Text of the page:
The French and German finance ministers greeted each other but their countries remain divided
21 October 2011 Last updated at 19:48
Eurozone finance ministers have approved the next tranche of Greek bailout loans, potentially saving the country from a disastrous default.
The 8bn-euro ($11bn; £7bn) loan must still be signed off by the International Monetary Fund.
Once this is done, Athens should get the funds in mid-November, officials said on Friday.
Ministers, who have begun several days of talks, also said they were working on a second rescue package for Greece.
The new plan for the debt-ridden country would include fresh aid money and contributions from the private sector.
However, no further details on the new package were disclosed.
The finance ministers are meeting in Brussels for negotiations aimed at resolving the eurozone’s debt crisis and bolstering the region’s banking sector.
On Saturday, ministers from all 27 EU countries will join the talks. EU leaders will also gather on Sunday, and have announced plans for an extra meeting on Wednesday.
But there have been widespread reports of deep divisions between France and Germany.
In particular, the two need to agree on how to increase the firepower of the eurozone’s bailout fund, the European Financial Stability Facility (EFSF), from its current 440bn euros ($595bn; £383bn).
France has proposed turning the EFSF into a bank so that it could borrow from the European Central Bank (ECB), but Germany has refused to sanction such a move, arguing it would compromise the ECB’s impartiality.
German Finance Minister Wolfgang Schaeuble reiterated this position as he arrived at the Brussels meeting.
“We have all taken note that it is clear, first, that we will stick to the agreed guarantees and that we will stick to the situation as it is in the treaty that the central bank is not available for state financing,” he said.
Timeline of eurozone crisis
The German government has also promised its taxpayers that its contribution will not go above 211bn euros so is looking for a way to increase the size of the fund without increasing the liabilities of German taxpayers.
Despite no apparent movement on the deadlock, markets were trading higher, with the leading indexes in London, Frankfurt and Berlin all up between 1.5% and 2.7%, while US markets also rose at the start.
The finance ministers from the 17 countries that use the euro, known as the eurogroup, were hoping to thrash out differences on Friday ahead of the arrival of Europe’s leaders on Saturday.
Jean-Claude Juncker, the chairman of the eurogroup and the prime minister of Luxembourg, said the delay to a deal portrayed a “disastrous” image of the eurozone to the rest of the world, adding that it was not necessarily just France and Germany that had differences of opinion.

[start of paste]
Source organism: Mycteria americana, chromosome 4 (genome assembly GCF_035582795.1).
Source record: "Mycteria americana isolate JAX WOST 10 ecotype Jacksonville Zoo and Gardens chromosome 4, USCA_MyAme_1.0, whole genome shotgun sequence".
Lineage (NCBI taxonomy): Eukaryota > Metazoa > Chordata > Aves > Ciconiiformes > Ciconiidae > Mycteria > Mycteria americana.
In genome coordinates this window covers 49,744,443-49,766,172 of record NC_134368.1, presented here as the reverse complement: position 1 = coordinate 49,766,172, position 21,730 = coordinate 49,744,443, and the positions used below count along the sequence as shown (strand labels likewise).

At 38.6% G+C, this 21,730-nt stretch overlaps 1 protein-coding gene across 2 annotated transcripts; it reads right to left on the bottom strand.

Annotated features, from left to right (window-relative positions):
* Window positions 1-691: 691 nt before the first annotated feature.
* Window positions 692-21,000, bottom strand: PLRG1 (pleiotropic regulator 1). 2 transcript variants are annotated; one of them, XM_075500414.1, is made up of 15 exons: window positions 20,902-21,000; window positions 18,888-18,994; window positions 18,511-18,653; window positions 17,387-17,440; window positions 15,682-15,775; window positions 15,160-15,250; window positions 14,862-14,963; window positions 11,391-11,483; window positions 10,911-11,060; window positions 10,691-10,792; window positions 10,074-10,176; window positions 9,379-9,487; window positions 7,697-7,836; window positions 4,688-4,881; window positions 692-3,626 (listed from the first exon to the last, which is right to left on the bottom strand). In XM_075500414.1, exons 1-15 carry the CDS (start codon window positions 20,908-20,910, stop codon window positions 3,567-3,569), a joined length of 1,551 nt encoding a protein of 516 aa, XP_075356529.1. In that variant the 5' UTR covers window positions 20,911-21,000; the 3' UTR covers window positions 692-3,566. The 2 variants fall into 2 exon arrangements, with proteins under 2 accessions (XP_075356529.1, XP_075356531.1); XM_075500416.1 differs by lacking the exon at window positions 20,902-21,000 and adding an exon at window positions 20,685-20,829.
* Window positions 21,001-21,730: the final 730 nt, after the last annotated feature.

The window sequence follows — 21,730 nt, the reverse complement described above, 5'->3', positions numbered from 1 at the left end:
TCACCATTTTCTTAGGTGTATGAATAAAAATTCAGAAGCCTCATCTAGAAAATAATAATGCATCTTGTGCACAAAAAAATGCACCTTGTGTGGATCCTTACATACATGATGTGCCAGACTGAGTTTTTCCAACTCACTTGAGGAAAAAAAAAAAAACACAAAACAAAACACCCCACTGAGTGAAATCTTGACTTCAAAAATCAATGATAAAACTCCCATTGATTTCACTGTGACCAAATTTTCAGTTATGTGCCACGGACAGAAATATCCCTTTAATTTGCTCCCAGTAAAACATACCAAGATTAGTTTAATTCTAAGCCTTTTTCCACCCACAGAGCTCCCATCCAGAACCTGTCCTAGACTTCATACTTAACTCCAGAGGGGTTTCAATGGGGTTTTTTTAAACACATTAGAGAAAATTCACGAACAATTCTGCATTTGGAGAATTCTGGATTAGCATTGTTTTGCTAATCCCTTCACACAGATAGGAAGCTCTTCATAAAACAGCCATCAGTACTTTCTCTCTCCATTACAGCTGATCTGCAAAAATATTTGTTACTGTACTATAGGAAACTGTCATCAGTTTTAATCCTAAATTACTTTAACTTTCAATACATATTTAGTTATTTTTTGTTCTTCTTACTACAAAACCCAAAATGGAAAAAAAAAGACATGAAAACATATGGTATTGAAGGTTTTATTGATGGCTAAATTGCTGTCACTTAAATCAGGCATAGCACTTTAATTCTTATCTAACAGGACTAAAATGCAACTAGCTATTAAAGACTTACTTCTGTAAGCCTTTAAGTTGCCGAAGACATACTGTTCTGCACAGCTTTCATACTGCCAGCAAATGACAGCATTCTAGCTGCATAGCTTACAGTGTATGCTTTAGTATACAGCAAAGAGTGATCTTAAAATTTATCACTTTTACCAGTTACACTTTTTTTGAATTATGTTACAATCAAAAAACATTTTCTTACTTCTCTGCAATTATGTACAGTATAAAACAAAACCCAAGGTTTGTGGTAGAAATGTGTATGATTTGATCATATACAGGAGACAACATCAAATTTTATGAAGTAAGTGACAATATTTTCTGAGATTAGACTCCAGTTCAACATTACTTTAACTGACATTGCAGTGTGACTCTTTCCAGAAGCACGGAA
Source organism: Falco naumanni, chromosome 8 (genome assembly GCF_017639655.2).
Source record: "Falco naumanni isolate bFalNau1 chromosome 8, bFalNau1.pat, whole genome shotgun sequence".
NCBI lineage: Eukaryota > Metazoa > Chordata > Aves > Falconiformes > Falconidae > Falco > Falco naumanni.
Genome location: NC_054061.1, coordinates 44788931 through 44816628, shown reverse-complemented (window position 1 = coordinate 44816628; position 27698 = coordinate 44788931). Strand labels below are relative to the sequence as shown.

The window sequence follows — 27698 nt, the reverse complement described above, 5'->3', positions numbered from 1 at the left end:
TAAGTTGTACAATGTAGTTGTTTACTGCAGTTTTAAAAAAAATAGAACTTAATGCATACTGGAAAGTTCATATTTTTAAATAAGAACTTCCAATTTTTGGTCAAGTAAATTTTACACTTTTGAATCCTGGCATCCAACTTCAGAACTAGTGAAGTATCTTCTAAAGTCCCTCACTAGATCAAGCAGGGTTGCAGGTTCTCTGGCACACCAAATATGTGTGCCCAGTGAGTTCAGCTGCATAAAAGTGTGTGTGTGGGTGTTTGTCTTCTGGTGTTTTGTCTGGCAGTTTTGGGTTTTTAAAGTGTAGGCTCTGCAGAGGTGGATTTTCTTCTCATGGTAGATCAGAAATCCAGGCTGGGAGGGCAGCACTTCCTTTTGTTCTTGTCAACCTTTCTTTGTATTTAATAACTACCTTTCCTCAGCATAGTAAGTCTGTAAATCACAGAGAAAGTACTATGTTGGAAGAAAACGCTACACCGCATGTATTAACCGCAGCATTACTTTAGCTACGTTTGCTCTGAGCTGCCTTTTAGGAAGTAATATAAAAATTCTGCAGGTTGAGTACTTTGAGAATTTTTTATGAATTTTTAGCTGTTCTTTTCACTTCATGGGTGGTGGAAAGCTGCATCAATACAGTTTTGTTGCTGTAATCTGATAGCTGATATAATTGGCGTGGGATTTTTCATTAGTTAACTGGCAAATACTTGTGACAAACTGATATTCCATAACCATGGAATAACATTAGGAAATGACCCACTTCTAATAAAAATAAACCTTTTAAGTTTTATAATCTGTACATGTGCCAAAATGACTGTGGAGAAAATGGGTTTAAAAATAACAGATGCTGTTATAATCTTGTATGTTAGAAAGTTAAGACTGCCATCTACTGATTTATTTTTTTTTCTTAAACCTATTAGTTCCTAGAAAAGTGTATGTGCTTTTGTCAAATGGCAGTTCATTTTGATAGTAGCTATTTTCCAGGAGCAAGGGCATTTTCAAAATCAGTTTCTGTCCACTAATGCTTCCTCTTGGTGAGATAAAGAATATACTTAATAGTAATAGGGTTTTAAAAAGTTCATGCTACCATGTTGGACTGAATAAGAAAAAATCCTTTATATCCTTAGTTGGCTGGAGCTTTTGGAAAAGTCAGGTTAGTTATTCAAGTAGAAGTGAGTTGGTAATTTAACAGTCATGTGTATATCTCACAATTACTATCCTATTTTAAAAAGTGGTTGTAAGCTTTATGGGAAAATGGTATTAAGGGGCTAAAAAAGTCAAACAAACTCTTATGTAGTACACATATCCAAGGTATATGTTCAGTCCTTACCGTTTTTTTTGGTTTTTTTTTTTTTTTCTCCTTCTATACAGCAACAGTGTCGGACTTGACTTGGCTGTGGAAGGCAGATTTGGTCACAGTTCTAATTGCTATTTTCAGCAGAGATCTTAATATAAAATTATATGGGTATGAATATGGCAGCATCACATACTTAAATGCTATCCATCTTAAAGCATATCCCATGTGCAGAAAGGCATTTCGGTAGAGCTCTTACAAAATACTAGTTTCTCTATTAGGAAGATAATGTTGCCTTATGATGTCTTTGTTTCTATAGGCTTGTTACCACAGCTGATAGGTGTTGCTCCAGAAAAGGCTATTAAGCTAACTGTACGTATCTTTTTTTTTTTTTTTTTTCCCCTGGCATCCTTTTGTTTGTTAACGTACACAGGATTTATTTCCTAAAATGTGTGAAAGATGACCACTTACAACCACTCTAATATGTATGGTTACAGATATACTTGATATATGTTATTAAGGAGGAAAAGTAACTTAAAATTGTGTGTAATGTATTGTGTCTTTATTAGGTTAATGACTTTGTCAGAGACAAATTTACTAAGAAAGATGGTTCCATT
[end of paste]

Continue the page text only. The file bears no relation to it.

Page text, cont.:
A spokesperson for UK Prime Minister David Cameron said he had held a video conference with US President Barack Obama, German Chancellor Angela Merkel and French President Nicolas Sarkozy earlier on Friday.
“They all agreed on the urgent need for the eurozone to agree a comprehensive and sustainable solution to the eurozone financial crisis and Chancellor Merkel and President Sarkozy outlined the approach that was under discussion.
“They agreed to continue to consult closely ahead of the G20 summit in Cannes [in November] on collective international action to support global economic growth.”
A deal on the euro had been expected to be signed on Sunday, but France and Germany said they would not be able to reach an agreement by then and announced that leaders would meet again on Wednesday.
Sunday’s summit had already been delayed from 17-18 October because more time was needed to finalise a plan.
BBC business editor Robert Peston said he expects a deal to be announced to recapitalise Europe’s banks on Saturday.
A second hurdle in the way of any rescue plan is that negotiations have not yet begun properly with private sector lenders to Greece on a further reduction of what the Greek government will repay them.
Banks have already agreed to take a 21% loss, or “haircut”, on their loans to Greece but there is growing pressure for them to accept higher losses.
President Sarkozy has called for talks with the private sector.
Previous disagreements between France and Germany about the bailout plans have centred on how much the private sector would have to contribute to any package.
Germany has been leading the push for the private sector to take steeper losses, but France and the ECB fear that this would destabilise the banking sector and worsen market turmoil.
Meanwhile, the head of Germany’s second biggest bank has said that Greece should declare itself insolvent and restructure its debt in order to restore calm to the markets.
“It has to become clear that states have only two options,” Commerzbank chief executive Martin Blessing told the daily Bild.
“Either they service their debt as agreed or they declare insolvency with all the tough consequences. It is not enough to just take writedowns on bank balance sheets.”